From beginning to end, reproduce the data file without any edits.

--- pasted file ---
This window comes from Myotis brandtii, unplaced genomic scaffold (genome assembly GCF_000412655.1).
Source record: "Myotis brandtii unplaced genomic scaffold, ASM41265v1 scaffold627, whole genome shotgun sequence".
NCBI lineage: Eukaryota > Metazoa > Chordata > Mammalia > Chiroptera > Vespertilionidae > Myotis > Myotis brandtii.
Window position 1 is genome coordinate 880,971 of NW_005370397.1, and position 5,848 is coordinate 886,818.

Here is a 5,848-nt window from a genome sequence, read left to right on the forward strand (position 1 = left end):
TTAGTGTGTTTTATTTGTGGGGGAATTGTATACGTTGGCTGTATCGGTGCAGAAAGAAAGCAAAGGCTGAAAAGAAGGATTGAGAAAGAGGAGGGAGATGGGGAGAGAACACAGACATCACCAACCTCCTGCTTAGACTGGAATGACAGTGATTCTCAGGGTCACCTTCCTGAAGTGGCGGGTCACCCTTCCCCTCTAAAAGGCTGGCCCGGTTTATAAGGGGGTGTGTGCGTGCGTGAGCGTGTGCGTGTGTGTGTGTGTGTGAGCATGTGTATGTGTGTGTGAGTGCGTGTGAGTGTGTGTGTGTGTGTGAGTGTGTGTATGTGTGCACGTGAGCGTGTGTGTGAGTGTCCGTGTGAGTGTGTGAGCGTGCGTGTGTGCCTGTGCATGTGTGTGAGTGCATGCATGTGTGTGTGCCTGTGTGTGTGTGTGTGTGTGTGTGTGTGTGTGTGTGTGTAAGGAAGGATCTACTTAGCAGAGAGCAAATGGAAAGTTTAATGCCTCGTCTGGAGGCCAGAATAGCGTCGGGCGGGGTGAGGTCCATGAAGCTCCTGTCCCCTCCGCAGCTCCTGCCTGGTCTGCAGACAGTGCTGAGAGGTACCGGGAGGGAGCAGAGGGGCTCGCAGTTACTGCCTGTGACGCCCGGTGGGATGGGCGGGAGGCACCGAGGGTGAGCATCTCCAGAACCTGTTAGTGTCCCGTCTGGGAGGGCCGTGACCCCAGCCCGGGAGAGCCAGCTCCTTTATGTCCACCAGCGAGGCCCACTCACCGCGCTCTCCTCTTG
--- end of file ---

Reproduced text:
This window comes from Myotis brandtii, unplaced genomic scaffold (genome assembly GCF_000412655.1).
Source record: "Myotis brandtii unplaced genomic scaffold, ASM41265v1 scaffold627, whole genome shotgun sequence".
NCBI lineage: Eukaryota > Metazoa > Chordata > Mammalia > Chiroptera > Vespertilionidae > Myotis > Myotis brandtii.
Window position 1 is genome coordinate 880,971 of NW_005370397.1, and position 5,848 is coordinate 886,818.

Here is a 5,848-nt window from a genome sequence, read left to right on the forward strand (position 1 = left end):
TTAGTGTGTTTTATTTGTGGGGGAATTGTATACGTTGGCTGTATCGGTGCAGAAAGAAAGCAAAGGCTGAAAAGAAGGATTGAGAAAGAGGAGGGAGATGGGGAGAGAACACAGACATCACCAACCTCCTGCTTAGACTGGAATGACAGTGATTCTCAGGGTCACCTTCCTGAAGTGGCGGGTCACCCTTCCCCTCTAAAAGGCTGGCCCGGTTTATAAGGGGGTGTGTGCGTGCGTGAGCGTGTGCGTGTGTGTGTGTGTGTGAGCATGTGTATGTGTGTGTGAGTGCGTGTGAGTGTGTGTGTGTGTGTGAGTGTGTGTATGTGTGCACGTGAGCGTGTGTGTGAGTGTCCGTGTGAGTGTGTGAGCGTGCGTGTGTGCCTGTGCATGTGTGTGAGTGCATGCATGTGTGTGTGCCTGTGTGTGTGTGTGTGTGTGTGTGTGTGTGTGTGTGTGTAAGGAAGGATCTACTTAGCAGAGAGCAAATGGAAAGTTTAATGCCTCGTCTGGAGGCCAGAATAGCGTCGGGCGGGGTGAGGTCCATGAAGCTCCTGTCCCCTCCGCAGCTCCTGCCTGGTCTGCAGACAGTGCTGAGAGGTACCGGGAGGGAGCAGAGGGGCTCGCAGTTACTGCCTGTGACGCCCGGTGGGATGGGCGGGAGGCACCGAGGGTGAGCATCTCCAGAACCTGTTAGTGTCCCGTCTGGGAGGGCCGTGACCCCAGCCCGGGAGAGCCAGCTCCTTTATGTCCACCAGCGAGGCCCACTCACCGCGCTCTCCTCTTG